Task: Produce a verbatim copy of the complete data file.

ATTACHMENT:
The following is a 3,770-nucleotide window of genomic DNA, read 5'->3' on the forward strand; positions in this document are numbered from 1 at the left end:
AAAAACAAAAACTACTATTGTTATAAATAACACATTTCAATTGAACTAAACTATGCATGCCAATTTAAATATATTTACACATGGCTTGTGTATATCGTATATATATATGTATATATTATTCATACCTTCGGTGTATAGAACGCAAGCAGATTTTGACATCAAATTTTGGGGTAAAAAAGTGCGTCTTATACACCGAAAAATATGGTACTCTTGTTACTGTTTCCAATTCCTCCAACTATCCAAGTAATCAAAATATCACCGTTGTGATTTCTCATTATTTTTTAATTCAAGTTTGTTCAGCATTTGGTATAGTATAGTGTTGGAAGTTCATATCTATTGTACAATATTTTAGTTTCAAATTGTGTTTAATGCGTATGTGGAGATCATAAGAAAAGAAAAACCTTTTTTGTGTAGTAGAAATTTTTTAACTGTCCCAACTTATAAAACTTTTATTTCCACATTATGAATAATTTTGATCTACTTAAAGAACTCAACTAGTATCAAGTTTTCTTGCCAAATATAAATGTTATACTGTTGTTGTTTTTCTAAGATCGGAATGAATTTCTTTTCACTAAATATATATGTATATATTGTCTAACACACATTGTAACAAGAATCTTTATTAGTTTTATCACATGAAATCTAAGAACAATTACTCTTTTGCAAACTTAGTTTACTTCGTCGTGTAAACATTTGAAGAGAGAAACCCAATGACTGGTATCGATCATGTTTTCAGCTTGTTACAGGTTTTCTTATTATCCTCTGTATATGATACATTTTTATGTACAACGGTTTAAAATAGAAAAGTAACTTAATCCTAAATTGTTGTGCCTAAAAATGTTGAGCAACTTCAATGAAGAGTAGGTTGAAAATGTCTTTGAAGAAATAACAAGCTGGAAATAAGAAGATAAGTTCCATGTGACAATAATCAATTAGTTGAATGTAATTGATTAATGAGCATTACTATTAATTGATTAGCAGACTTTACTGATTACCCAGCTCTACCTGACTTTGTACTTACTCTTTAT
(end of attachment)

The following is a 3,770-nucleotide window of genomic DNA, read 5'->3' on the forward strand; positions in this document are numbered from 1 at the left end:
AAAAACAAAAACTACTATTGTTATAAATAACACATTTCAATTGAACTAAACTATGCATGCCAATTTAAATATATTTACACATGGCTTGTGTATATCGTATATATATATGTATATATTATTCATACCTTCGGTGTATAGAACGCAAGCAGATTTTGACATCAAATTTTGGGGTAAAAAAGTGCGTCTTATACACCGAAAAATATGGTACTCTTGTTACTGTTTCCAATTCCTCCAACTATCCAAGTAATCAAAATATCACCGTTGTGATTTCTCATTATTTTTTAATTCAAGTTTGTTCAGCATTTGGTATAGTATAGTGTTGGAAGTTCATATCTATTGTACAATATTTTAGTTTCAAATTGTGTTTAATGCGTATGTGGAGATCATAAGAAAAGAAAAACCTTTTTTGTGTAGTAGAAATTTTTTAACTGTCCCAACTTATAAAACTTTTATTTCCACATTATGAATAATTTTGATCTACTTAAAGAACTCAACTAGTATCAAGTTTTCTTGCCAAATATAAATGTTATACTGTTGTTGTTTTTCTAAGATCGGAATGAATTTCTTTTCACTAAATATATATGTATATATTGTCTAACACACATTGTAACAAGAATCTTTATTAGTTTTATCACATGAAATCTAAGAACAATTACTCTTTTGCAAACTTAGTTTACTTCGTCGTGTAAACATTTGAAGAGAGAAACCCAATGACTGGTATCGATCATGTTTTCAGCTTGTTACAGGTTTTCTTATTATCCTCTGTATATGATACATTTTTATGTACAACGGTTTAAAATAGAAAAGTAACTTAATCCTAAATTGTTGTGCCTAAAAATGTTGAGCAACTTCAATGAAGAGTAGGTTGAAAATGTCTTTGAAGAAATAACAAGCTGGAAATAAGAAGATAAGTTCCATGTGACAATAATCAATTAGTTGAATGTAATTGATTAATGAGCATTACTATTAATTGATTAGCAGACTTTACTGATTACCCAGCTCTACCTGACTTTGTACTTACTCTTTAT